You can watch transit of Mercury with the Royal Astronomical Society
You are invited to watch the transit of Mercury with the Royal Astronomical Society, Piccadilly, London, when our solar system’s smallest planet passes directly between the Earth and the Sun. Special equipment will be set up so that members of the public can watch the event in safety.
Transits are relatively rare, says the Royal Astronomical Society (RAS). The last time an event of this kind occurred somewhere on Earth was in 2006, and 2003 in the UK.
After Mercury’s transit on 9th May, the next ones will occur in 2019 and 2032.
During the transit, the planet Mercury will come between the Sun and the Earth. Mercury will be seen as a small black dot moving across the face of the Sun. (Image: twitter.com/RoyalAstroSoc)
If the skies are clear on 9th May, then British amateur astronomers and keen sky-gazers should have a good view of the transit.
The RAS says the whole event will run from 12:12 BST to 19:42 BST, when the planet Mercury will appear as a slowly-moving silhouetted disk against the bright solar surface.
Specially-designed filters required to see event
“Because the planet is so small, it only blocks out a tiny part of the light of the Sun. This means it is impossible to see Mercury, and dangerous to try to observe it with the unaided eye, or using a telescope or binoculars without approved specially designed filters.”
The RAS warns:
“Looking directly at the Sun, either during the transit or at any other time, can cause permanent damage to the retina, leading to loss of vision or blindness.”
Transits of Mercury with respect to Earth are much more common than transits of Venus, partly because Mercury is much closer to the Sun and orbits it more rapidly. The event occurs either in May or November. The last three transits occurred in 2006, 2003, and 1999. The next one will occur on 9th May, 2016. (Image: web.williams.edu)
To allow members of the public to experience and observe the transit of Mercury safely, the RAS is running a special event in the courtyard of Burlington House, Piccadilly, London.
There will be experts on hand to operate telescopes fitted with safe solar filters, plus a projection device, to give anybody who comes in the chance to see the transit of Mercury at first hand.
You are invited to come along. The RAS says its staff will be on hand from midday BST until at least 16:00 BST, and most likely until the Sun sets over the buildings next to Burlington House. The equipment and telescopes will be set up outside the Royal Academy.
The RAS will also be hosting a live feed of the transit in its lecture theatre. The RAS library will be holding a special mini-exhibition of Mercury materials. According to the RAS: “Both of these rooms are located in our building on the opposite side of the courtyard to the telescopes.”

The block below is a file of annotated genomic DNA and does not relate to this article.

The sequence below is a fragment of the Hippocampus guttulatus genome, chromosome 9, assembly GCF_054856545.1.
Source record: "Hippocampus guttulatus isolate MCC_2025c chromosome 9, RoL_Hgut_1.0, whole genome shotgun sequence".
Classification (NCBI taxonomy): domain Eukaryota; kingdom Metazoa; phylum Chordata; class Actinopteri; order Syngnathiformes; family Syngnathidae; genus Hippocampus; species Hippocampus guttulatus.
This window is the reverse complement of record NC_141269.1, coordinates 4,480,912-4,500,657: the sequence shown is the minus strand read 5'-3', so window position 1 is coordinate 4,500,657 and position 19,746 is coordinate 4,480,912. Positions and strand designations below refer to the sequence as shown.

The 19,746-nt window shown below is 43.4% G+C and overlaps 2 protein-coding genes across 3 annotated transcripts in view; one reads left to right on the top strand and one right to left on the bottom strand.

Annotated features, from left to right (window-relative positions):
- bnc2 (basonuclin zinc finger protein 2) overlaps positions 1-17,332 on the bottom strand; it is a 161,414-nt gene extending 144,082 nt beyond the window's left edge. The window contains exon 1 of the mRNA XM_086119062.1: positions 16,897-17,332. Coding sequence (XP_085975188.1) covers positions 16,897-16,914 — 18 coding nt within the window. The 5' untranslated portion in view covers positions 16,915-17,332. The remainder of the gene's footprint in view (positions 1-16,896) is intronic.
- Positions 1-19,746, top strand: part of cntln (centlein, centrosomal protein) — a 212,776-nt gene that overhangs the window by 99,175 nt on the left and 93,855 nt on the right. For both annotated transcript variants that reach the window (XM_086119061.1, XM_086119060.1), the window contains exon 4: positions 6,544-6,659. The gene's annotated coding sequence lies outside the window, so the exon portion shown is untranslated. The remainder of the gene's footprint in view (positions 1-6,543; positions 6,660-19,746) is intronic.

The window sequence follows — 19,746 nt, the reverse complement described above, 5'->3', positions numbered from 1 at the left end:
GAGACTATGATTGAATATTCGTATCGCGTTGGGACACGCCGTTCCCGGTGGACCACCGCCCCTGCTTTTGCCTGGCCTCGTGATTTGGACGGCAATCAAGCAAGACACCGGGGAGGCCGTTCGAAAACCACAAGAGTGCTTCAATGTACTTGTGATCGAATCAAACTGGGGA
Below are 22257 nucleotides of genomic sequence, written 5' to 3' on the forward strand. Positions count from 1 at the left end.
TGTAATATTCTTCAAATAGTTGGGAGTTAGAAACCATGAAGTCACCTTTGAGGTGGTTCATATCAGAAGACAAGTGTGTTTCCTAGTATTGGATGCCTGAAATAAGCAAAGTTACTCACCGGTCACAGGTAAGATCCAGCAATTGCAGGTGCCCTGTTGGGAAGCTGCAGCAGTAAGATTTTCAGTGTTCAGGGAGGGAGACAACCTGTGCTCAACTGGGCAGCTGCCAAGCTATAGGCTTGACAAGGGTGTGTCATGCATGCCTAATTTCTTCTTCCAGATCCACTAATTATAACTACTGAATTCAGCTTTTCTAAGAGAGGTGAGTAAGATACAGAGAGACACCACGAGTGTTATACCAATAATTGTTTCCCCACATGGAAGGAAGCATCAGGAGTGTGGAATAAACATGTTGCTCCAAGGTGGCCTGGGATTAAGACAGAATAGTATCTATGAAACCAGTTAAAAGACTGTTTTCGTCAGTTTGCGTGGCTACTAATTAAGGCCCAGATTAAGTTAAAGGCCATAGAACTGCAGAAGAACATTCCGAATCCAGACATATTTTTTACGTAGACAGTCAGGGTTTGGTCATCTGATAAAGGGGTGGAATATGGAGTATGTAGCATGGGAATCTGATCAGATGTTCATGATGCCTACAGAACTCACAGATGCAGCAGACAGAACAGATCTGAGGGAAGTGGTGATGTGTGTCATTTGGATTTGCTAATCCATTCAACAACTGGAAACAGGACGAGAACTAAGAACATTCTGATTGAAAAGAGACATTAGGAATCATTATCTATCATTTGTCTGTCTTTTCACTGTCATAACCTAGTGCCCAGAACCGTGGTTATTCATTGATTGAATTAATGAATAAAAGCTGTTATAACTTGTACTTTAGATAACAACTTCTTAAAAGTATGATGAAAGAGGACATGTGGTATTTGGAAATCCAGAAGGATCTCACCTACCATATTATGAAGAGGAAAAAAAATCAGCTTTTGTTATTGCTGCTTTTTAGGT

A map of the global visibility of the transit of Mercury of 9th May, 2016. The UK plus most of Western Europe are well placed to observe the event this time. (Image: ras.org.uk. Credit: F. Espenak/eclipsewise.com)
Professor Martin Barstow, President of the Royal Astronomical Society, said regarding the transit of Mercury:
“It is always exciting to see rare astronomical phenomena, such as this transit of Mercury. They show that astronomy is a science that is accessible to everyone, and I would encourage you to take a look if the weather is clear… but do follow the safety advice!”
The entire event will be visible from virtually all over Western Europe, West Africa and the western part of North Africa, most of South America, and the eastern part of North America.
The RAS added:
“Most of the transit (either ending with sunset or starting at sunrise) will be visible from the rest of North and South America, the eastern half of the Pacific, the rest of Africa and most of Asia. Observers in eastern Asia, south-eastern Asia and Australasia will not be able to see the transit.”
There are thirteen to fourteen transits of Mercury every 100 years, making them relatively rare events. However, each one can be observed over a large area of our planet’s surface.
The first transit was observed in 1631, twenty years after the invention of the telescope, by the French philosopher, priest, scientist, astronomer, and mathematician Pierre Gassendi (1592-1655).
The Royal Astronomical Society, Burlington House, Piccadilly, LONDON, W1J 0BQ. Nearest tube stations: Picaddilly Circus or Green Park. 9 May 2016. Start time 12:00, end time 16:00. (Image: google.co.uk/maps)
Grazing transit of Mercury
Some observers may notice that Mercury appears to only graze the Sun during the transit. In such cases, observers in other areas on Earth might be seeing a full transit, while in other regions there may be just a partial transit.
The transit of 15th November, 1999 was a grazing transit for some people and a full or partial one for others. The next such transit will be on 11th May, 2391.
Video – 2006 Transit of Mercury
The first time I watched this time-lapse video of the November 2006 transit of Mercury, I did not see anything apart from the Sun. When I played it again and observed more carefully, I could see a tiny dot moving from left-to-right across the Sun.